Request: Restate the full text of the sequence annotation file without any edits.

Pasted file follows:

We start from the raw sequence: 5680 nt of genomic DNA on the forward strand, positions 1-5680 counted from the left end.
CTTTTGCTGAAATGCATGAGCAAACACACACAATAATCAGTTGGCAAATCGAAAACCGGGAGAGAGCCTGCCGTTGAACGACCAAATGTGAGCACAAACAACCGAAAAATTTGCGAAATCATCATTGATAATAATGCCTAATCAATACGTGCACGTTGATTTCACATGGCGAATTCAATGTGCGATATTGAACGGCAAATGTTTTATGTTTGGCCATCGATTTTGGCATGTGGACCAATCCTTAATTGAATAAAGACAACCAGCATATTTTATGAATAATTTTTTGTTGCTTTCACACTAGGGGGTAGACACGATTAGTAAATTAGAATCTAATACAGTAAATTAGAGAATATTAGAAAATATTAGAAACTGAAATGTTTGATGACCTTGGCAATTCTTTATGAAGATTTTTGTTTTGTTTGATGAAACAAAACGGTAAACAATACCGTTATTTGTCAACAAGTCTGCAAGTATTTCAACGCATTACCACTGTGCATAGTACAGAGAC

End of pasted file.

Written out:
We start from the raw sequence: 5680 nt of genomic DNA on the forward strand, positions 1-5680 counted from the left end.
CTTTTGCTGAAATGCATGAGCAAACACACACAATAATCAGTTGGCAAATCGAAAACCGGGAGAGAGCCTGCCGTTGAACGACCAAATGTGAGCACAAACAACCGAAAAATTTGCGAAATCATCATTGATAATAATGCCTAATCAATACGTGCACGTTGATTTCACATGGCGAATTCAATGTGCGATATTGAACGGCAAATGTTTTATGTTTGGCCATCGATTTTGGCATGTGGACCAATCCTTAATTGAATAAAGACAACCAGCATATTTTATGAATAATTTTTTGTTGCTTTCACACTAGGGGGTAGACACGATTAGTAAATTAGAATCTAATACAGTAAATTAGAGAATATTAGAAAATATTAGAAACTGAAATGTTTGATGACCTTGGCAATTCTTTATGAAGATTTTTGTTTTGTTTGATGAAACAAAACGGTAAACAATACCGTTATTTGTCAACAAGTCTGCAAGTATTTCAACGCATTACCACTGTGCATAGTACAGAGAC